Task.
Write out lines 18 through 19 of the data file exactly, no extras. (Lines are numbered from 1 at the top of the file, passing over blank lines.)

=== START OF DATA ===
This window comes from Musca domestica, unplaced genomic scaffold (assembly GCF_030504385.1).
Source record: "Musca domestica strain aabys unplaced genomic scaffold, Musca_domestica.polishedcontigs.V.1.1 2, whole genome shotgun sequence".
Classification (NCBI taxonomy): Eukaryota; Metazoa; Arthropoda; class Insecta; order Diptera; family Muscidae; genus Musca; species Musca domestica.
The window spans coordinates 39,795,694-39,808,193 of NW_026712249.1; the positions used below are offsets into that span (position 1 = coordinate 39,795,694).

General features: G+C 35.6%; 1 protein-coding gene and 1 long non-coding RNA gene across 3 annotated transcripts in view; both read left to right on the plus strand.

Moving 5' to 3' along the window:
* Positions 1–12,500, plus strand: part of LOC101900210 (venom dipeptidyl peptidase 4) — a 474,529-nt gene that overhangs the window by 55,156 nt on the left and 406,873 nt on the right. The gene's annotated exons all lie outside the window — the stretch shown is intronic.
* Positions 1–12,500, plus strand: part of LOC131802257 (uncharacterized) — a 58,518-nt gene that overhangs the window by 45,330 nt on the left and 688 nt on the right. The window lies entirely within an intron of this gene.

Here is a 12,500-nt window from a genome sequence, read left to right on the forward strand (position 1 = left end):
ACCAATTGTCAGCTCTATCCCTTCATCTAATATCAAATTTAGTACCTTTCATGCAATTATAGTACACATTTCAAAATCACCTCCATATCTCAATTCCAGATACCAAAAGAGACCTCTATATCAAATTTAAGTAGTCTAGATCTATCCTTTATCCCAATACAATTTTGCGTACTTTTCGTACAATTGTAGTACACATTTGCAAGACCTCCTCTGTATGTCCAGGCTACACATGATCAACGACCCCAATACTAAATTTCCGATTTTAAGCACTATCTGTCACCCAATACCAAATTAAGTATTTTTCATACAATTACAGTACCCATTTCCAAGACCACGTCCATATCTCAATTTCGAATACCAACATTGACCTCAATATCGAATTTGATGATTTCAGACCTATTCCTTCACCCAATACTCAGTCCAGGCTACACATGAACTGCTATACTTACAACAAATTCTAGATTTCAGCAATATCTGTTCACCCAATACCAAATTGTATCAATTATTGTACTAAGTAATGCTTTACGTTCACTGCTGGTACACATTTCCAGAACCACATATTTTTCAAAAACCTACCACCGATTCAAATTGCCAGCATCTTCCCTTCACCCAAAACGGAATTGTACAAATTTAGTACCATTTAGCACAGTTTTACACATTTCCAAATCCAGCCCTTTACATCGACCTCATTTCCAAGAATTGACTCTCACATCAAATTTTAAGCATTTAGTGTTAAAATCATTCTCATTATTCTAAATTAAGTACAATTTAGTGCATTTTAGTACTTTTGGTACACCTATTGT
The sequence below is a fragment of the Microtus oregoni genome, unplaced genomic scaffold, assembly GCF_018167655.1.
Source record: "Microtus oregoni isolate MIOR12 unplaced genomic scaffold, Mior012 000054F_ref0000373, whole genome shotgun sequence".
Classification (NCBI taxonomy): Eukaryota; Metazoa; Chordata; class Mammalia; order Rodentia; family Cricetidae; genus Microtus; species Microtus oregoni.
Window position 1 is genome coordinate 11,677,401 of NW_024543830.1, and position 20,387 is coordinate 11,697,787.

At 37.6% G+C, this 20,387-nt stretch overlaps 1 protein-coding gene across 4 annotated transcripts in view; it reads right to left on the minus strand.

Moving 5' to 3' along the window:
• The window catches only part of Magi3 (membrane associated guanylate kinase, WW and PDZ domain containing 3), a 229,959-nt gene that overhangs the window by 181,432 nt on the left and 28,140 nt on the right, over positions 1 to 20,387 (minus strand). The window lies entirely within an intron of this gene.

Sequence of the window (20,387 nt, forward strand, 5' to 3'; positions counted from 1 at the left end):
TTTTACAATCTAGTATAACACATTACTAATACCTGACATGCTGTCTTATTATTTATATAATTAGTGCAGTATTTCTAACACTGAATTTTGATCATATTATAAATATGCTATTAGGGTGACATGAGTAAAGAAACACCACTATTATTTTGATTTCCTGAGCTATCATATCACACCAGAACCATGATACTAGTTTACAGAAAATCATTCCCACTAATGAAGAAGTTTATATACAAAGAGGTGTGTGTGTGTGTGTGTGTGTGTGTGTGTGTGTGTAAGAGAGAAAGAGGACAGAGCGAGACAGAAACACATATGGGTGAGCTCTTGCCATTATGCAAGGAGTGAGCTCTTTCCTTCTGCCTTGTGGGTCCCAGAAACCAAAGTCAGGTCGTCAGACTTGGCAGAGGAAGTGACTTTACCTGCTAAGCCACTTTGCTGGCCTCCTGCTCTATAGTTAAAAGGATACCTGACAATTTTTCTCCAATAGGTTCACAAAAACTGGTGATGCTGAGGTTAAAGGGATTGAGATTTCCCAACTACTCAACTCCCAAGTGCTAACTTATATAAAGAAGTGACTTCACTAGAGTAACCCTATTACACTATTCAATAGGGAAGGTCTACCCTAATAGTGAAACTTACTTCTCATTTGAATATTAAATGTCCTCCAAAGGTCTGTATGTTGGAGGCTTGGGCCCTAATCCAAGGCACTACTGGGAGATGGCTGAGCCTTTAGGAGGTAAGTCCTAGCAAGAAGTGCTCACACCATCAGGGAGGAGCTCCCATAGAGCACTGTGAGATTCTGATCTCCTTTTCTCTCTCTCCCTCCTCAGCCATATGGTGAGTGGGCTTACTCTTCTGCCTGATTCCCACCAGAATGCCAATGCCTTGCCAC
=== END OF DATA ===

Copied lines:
Sequence of the window (20,387 nt, forward strand, 5' to 3'; positions counted from 1 at the left end):
TTTTACAATCTAGTATAACACATTACTAATACCTGACATGCTGTCTTATTATTTATATAATTAGTGCAGTATTTCTAACACTGAATTTTGATCATATTATAAATATGCTATTAGGGTGACATGAGTAAAGAAACACCACTATTATTTTGATTTCCTGAGCTATCATATCACACCAGAACCATGATACTAGTTTACAGAAAATCATTCCCACTAATGAAGAAGTTTATATACAAAGAGGTGTGTGTGTGTGTGTGTGTGTGTGTGTGTGTGTGTAAGAGAGAAAGAGGACAGAGCGAGACAGAAACACATATGGGTGAGCTCTTGCCATTATGCAAGGAGTGAGCTCTTTCCTTCTGCCTTGTGGGTCCCAGAAACCAAAGTCAGGTCGTCAGACTTGGCAGAGGAAGTGACTTTACCTGCTAAGCCACTTTGCTGGCCTCCTGCTCTATAGTTAAAAGGATACCTGACAATTTTTCTCCAATAGGTTCACAAAAACTGGTGATGCTGAGGTTAAAGGGATTGAGATTTCCCAACTACTCAACTCCCAAGTGCTAACTTATATAAAGAAGTGACTTCACTAGAGTAACCCTATTACACTATTCAATAGGGAAGGTCTACCCTAATAGTGAAACTTACTTCTCATTTGAATATTAAATGTCCTCCAAAGGTCTGTATGTTGGAGGCTTGGGCCCTAATCCAAGGCACTACTGGGAGATGGCTGAGCCTTTAGGAGGTAAGTCCTAGCAAGAAGTGCTCACACCATCAGGGAGGAGCTCCCATAGAGCACTGTGAGATTCTGATCTCCTTTTCTCTCTCTCCCTCCTCAGCCATATGGTGAGTGGGCTTACTCTTCTGCCTGATTCCCACCAGAATGCCAATGCCTTGCCAC